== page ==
Inspired by the New York Times’ famous article on no-knead bread-making technique, Sharon and Ted Burdett of Strand Design in Chicago decided to improve on it by creating their own cast-iron oven to go inside a home oven. To fund it, they successfully created the Fourneau Oven Kickstarter campaign and raised $165,000.
They also wanted to deliver a gorgeous how-to guide and recipe books as a reward for the campaign and to ship with the ovens. Which is why they turned to Blurb.
What got you interested in making bread? (And how often do you make bread at home?)
We are both avid home cooks, and come from families that love to cook. The inspiration for baking bread at home came from Ted’s dad, who had pretty much perfected the baguette. We generally make bread a few times a month, sometimes more often in the winter when the warmth and scents from the oven are particularly welcome.
How did you find Blurb?
One of my students at the Art Institute of Chicago turned his photo collection into a beautiful photo book and submitted the book as a project. It was very nicely printed. He talked about how easy it was to make and he could produce as many as he wanted. I checked out your website and found the transparency of the pricing to be great. Also, the InDesign upload was great. I had used Create Space in the past and had a hard time with that. I didn’t like their formats. They made me keep resubmitting over and over—which was frustrating. The Blurb methodology—the templates— awesome.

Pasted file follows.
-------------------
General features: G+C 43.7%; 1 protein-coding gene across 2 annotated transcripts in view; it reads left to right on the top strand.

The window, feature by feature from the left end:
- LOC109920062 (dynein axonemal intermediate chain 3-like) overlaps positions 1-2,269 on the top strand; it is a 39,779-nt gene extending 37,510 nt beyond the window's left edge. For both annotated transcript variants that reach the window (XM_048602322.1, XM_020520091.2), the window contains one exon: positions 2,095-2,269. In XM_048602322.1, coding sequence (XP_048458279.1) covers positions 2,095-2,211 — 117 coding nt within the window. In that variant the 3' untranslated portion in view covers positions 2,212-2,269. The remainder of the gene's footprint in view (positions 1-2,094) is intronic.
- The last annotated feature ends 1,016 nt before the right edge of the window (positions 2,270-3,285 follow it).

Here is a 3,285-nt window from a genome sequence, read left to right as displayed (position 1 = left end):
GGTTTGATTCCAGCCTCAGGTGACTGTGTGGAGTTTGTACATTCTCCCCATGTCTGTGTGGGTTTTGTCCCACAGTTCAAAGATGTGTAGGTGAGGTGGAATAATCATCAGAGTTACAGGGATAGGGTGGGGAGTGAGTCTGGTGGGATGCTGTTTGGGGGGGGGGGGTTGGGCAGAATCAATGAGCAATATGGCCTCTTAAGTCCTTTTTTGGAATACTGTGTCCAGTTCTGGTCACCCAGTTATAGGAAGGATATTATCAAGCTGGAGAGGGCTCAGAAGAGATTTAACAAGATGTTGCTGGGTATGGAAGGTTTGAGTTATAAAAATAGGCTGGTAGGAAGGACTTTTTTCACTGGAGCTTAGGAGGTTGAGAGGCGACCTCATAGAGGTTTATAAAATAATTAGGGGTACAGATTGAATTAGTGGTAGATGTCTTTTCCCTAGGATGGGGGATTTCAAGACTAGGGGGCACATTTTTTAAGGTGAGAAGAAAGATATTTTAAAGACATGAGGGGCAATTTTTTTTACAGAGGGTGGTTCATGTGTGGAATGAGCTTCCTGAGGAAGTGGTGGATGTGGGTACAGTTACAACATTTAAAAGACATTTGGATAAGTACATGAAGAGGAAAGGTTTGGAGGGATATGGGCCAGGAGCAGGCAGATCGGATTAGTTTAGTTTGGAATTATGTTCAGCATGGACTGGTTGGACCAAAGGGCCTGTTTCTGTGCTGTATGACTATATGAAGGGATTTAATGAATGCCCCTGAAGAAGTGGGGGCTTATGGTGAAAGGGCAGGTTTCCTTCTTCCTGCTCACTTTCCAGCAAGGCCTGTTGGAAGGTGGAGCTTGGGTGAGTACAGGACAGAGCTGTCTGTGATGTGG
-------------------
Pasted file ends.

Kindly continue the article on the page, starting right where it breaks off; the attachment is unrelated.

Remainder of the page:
Where did the original idea for the oven come from? Was there an “a-ha” moment? Did you always think you would do a Kickstarter campaign?
The idea came from direct experience of baking at home using the “no knead method,” and asking “is there a better way to do this?” As designers, we are always asking these kinds of questions, day in and day out. After getting tired of having to literally drop or throw loaves of bread into a scorching hot pot, we wanted to develop a way that would be easier, safer, and give you more control over the appearance and shape of the bread. We always planned on doing a Kickstarter campaign for this product due to the high cost of tooling.
What made you decide to do a cookbook guide?
Fourneau Oven is aimed at people who make bread already and/or are interested in making bread. We wanted to show people how to get started to make bread. People think it’s harder than it is. So, we created a guideline on how to make bread, starting with super easy bread recipes and getting gradually more difficult. We also wanted to show creative ways to use Fourneau such as cooking fish over fire, making pizzas, and even hamburger buns. The guide really takes you through all of the steps as well as showing the process of making the oven itself.
Have you thought about selling the guide on it’s own or only with the oven?
We might come up with another book—with user submitted recipes—but we would always include this version that we just produced or maybe a simplified version.
Have you done other Kickstarter campaigns? Was this what you expected?